Three weeks after the coup d’etat that brought down Amadou Toumani Touré (ATT), the political crisis in Mali is easing. Today, a new civilian head of state – Dioncounda Traore, the speaker of the parliamentary assembly – is being sworn in. The swearing in of the interim president signals a return to constitutional rule, at least temporarily, at the highest levels of power.  The disorganized nature of the coup, and the junta’s failure to quell a threatening rebellion in the north of the country, gave ECOWAS negotiators the window of opportunity they needed to broker this deal. Part of the deal negotiated includes amnesty for coup leaders and the lifting of sanctions that were imposed immediately after the junta took over power last month.

Mr. Traore, who was in the running for the presidential election that was supposed to be held later this month, has vowed that elections will be held in the next 40 days, as stipulated by the constitution, noting that “Malians remain eager to vote to choose their own leaders in “a credibly organized election.”” As much as this transition of power is a significant step towards restoring democratic rule in Mali, the security situation in the country has worsened, as the rebellion in the north is far from under control.

Two groups in northern Mali are fighting regular Malian forces.  The National Movement for the Liberation of the Azawad (MNLA), a Tuareg armed group, is seeking independence for a region called “Azawad”, while another Islamist group – with unclear connections to MNLA – is hoping to make Shari’a the law of the land in Azawad. In spite of the fact that the March 21 coup was in part fueled by growing discontent about ATT’s management of this crisis and his perceived failure to deploy Mali’s military to constrain rebels in the north, the junta effectively lost more ground to the rebels in the last few weeks. Indeed, while confusion and uncertainty dominated in the south, with the Malian army’s internal divisions as sharp as ever, rebel groups annexed cities in the north, and declared independence last week, effectively cutting off these towns from the rest of the country.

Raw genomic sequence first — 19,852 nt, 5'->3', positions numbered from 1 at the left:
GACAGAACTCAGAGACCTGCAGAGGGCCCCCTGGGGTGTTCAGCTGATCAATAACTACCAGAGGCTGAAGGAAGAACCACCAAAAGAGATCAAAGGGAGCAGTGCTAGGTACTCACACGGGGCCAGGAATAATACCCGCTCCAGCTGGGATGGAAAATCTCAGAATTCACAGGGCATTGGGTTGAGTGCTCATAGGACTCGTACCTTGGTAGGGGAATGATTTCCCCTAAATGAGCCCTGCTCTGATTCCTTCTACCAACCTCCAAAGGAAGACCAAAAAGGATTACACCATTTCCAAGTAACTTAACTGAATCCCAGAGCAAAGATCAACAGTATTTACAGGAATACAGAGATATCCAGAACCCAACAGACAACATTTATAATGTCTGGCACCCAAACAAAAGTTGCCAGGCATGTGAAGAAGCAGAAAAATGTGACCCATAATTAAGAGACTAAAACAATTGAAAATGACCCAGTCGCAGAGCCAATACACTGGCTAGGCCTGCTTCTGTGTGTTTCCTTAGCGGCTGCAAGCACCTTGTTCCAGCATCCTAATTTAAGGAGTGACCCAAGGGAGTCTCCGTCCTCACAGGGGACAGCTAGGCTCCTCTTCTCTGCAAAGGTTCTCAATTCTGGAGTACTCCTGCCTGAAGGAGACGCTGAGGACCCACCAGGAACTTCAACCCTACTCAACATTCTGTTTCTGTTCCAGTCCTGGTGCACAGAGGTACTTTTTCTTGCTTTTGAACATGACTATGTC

ECOWAS negotiators have been pondering the possibility of sending troops to Mali to support efforts against these separatist groups, though this has been welcomed with lukewarm enthusiasm by Malian political leaders, who argue that the Malian army needs to be provided with weapons and equipment, rather than foreign soldiers fighting on their behalf. The new head of state today threatened “total war” against the separatist groups, unless they relent from their campaign.

Meanwhile, the humanitarian situation in the north is worsening. Already, hundreds of thousands of people have fled their homes, with a growing number of refugees crossing borders into neighboring countries. Utilities like water and electricity have been shut off in rebel-controlled towns, and basic supplies are running out. Due to the chaotic and uncertain nature of the situation, aid groups are having a difficult time planning and implementing their activities. In fact, according to IRIN, most aid agencies have suspended their work in northern Mali for now. The European Commissioner for Humanitarian Aid, Kristalina Georgieva, has warned of a “major humanitarian disaster” unless humanitarian corridors are created to allow the delivery of aid.

The coup in Mali was a real blow to democracy. The International Crisis Group’s analysis is spot on: “The coup is a disaster for Mali and for all West Africa. It is a dramatic regression for one of the region’s most advanced countries in terms of the consolidation of electoral democracy and the resolution of conflict through political dialogue.” The return to constitutional rule is merely the first step. Indeed, Mali’s political leaders need to restore trust and confidence and will need to show courage and leadership in dealing with the rebellion in the north. In the coming weeks, we’ll be watching how this multilayered, complex crisis unfolds.

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